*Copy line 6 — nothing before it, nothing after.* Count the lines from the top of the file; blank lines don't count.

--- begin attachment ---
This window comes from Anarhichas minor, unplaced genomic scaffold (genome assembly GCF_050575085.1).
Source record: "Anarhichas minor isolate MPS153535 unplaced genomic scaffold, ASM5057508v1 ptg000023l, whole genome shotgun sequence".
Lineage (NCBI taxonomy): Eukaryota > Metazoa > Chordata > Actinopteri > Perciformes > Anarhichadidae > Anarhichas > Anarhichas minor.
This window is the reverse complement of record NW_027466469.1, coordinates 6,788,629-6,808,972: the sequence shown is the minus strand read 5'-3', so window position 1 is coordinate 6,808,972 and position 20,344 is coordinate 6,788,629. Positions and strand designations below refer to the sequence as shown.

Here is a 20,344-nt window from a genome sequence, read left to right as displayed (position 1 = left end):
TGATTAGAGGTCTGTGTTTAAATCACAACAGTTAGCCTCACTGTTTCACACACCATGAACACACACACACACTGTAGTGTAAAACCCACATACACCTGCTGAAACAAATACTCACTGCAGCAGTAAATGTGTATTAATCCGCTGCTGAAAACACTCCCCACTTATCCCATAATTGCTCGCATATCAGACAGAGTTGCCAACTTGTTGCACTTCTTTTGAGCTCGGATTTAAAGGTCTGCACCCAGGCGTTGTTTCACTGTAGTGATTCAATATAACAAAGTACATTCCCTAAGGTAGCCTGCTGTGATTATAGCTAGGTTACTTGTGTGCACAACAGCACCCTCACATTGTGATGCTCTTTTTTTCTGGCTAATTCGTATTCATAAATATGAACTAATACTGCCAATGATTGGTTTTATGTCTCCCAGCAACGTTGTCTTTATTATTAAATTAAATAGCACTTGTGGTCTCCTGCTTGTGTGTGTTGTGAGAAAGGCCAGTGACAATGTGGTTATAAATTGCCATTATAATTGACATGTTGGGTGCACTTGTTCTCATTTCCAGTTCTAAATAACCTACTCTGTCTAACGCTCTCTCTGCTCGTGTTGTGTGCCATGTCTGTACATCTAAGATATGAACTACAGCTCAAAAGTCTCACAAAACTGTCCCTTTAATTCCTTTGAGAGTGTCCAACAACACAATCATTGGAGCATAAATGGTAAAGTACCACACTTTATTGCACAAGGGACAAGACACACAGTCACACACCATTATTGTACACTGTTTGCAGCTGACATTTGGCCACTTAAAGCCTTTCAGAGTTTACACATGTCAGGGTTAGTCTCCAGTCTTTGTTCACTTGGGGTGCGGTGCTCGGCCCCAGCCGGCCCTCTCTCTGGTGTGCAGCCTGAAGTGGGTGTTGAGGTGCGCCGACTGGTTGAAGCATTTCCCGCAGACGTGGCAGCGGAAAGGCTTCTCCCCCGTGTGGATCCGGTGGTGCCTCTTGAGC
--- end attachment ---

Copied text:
TGATTAGAGGTCTGTGTTTAAATCACAACAGTTAGCCTCACTGTTTCACACACCATGAACACACACACACACTGTAGTGTAAAACCCACATACACCTGCTGAAACAAATACTCACTGCAGCAGTAAATGTGTATTAATCCGCTGCTGAAAACACTCCCCACTTATCCCATAATTGCTCGCATATCAGACAGAGTTGCCAACTTGTTGCACTTCTTTTGAGCTCGGATTTAAAGGTCTGCACCCAGGCGTTGTTTCACTGTAGTGATTCAATATAACAAAGTACATTCCCTAAGGTAGCCTGCTGTGATTATAGCTAGGTTACTTGTGTGCACAACAGCACCCTCACATTGTGATGCTCTTTTTTTCTGGCTAATTCGTATTCATAAATATGAACTAATACTGCCAATGATTGGTTTTATGTCTCCCAGCAACGTTGTCTTTATTATTAAATTAAATAGCACTTGTGGTCTCCTGCTTGTGTGTGTTGTGAGAAAGGCCAGTGACAATGTGGTTATAAATTGCCATTATAATTGACATGTTGGGTGCACTTGTTCTCATTTCCAGTTCTAAATAACCTACTCTGTCTAACGCTCTCTCTGCTCGTGTTGTGTGCCATGTCTGTACATCTAAGATATGAACTACAGCTCAAAAGTCTCACAAAACTGTCCCTTTAATTCCTTTGAGAGTGTCCAACAACACAATCATTGGAGCATAAATGGTAAAGTACCACACTTTATTGCACAAGGGACAAGACACACAGTCACACACCATTATTGTACACTGTTTGCAGCTGACATTTGGCCACTTAAAGCCTTTCAGAGTTTACACATGTCAGGGTTAGTCTCCAGTCTTTGTTCACTTGGGGTGCGGTGCTCGGCCCCAGCCGGCCCTCTCTCTGGTGTGCAGCCTGAAGTGGGTGTTGAGGTGCGCCGACTGGTTGAAGCATTTCCCGCAGACGTGGCAGCGGAAAGGCTTCTCCCCCGTGTGGATCCGGTGGTGCCTCTTGAGC